Despite widespread diplomatic discussion, and sentiment that the UN Security Council must be
expanded in order to maintain its long-term legitimacy, no generally acceptable formula for
expansion has emerged. Concerns for obtaining or retaining voting power, and for preserving a
body structured so as to be able to take prompt and effective decisions, have prevented agreement.
This article reviews various criteria for evaluating restructuring proposals, and suggests a formula
that, while not fundamentally affecting the distribution of power on the Council, might satisfy many
states' minimal requirements for an acceptable package of changes.
Norwegian Security Policy after the Cold War
The end of the Cold War between East and West has strengthened Norwegian security,
which makes Norway no different from most other European countries. There are now
more dimensions to security policy than there were when the overriding aim was
deterrence by means of one's own and allied military forces.
Cold War perceptions of
military threat no longer exist. In Norway's particular case, however, it is possible to talk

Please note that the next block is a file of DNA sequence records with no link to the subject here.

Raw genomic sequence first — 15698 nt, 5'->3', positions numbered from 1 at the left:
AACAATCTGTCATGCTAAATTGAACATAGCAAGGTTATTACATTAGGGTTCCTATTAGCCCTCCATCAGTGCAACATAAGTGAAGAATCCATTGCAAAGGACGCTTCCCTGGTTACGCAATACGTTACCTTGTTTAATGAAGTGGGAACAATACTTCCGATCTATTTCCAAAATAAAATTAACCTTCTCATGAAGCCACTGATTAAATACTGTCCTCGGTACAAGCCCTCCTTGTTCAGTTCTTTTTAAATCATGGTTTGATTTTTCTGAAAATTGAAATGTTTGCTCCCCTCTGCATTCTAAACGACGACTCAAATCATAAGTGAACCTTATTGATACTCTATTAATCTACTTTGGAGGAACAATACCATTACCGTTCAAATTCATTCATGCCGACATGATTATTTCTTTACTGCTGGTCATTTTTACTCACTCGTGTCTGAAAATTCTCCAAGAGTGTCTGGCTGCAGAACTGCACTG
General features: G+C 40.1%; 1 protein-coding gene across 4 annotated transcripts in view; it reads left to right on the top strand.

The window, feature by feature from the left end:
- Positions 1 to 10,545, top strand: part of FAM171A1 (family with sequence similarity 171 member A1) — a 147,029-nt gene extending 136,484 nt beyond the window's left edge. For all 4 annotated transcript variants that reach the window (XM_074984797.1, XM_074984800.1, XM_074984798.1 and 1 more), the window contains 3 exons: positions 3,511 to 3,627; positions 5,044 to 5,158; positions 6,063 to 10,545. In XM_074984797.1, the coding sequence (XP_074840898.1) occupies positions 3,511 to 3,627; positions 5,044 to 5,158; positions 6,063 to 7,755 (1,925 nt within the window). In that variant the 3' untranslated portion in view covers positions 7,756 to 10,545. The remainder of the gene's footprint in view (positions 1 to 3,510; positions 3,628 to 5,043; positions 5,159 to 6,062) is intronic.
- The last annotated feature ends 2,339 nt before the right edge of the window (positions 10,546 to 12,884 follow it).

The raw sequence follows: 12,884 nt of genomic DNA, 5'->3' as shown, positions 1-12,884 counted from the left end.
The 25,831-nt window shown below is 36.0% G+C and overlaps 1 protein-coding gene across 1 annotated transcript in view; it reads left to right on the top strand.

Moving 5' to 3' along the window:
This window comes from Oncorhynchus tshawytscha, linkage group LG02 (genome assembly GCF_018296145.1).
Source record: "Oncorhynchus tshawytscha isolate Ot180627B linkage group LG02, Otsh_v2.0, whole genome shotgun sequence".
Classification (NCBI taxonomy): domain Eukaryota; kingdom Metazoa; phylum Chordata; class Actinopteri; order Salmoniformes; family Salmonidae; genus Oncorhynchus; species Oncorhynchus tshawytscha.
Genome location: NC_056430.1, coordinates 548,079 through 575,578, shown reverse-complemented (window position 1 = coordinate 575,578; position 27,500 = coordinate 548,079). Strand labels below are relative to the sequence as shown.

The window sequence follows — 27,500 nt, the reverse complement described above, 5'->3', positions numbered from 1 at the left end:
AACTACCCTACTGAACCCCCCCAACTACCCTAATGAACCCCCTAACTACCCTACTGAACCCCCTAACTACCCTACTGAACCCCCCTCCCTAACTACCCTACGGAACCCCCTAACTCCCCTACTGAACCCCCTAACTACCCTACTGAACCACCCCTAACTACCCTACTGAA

about a remaining strategic threat, when referring to Russian deployments in the far north.
Such a threat is only a potential one and is not imminent today. Yet it has to be
acknowledged that wars between nations and ethnic groups have hardly been abolished.
As a result, it has become more difficult to identify the risk of armed aggression directed
The risk would seem to reside in the escalation of a whole series of completely different political
developments. For example, these eventualities could take the form of the emergence of a
nationalistic dictatorship, or the development of ungovernable political chaos in formerly communist
countries. Because of the existence of some very large arsenals and supplies of military equipment, it
is important to judge the political aims of...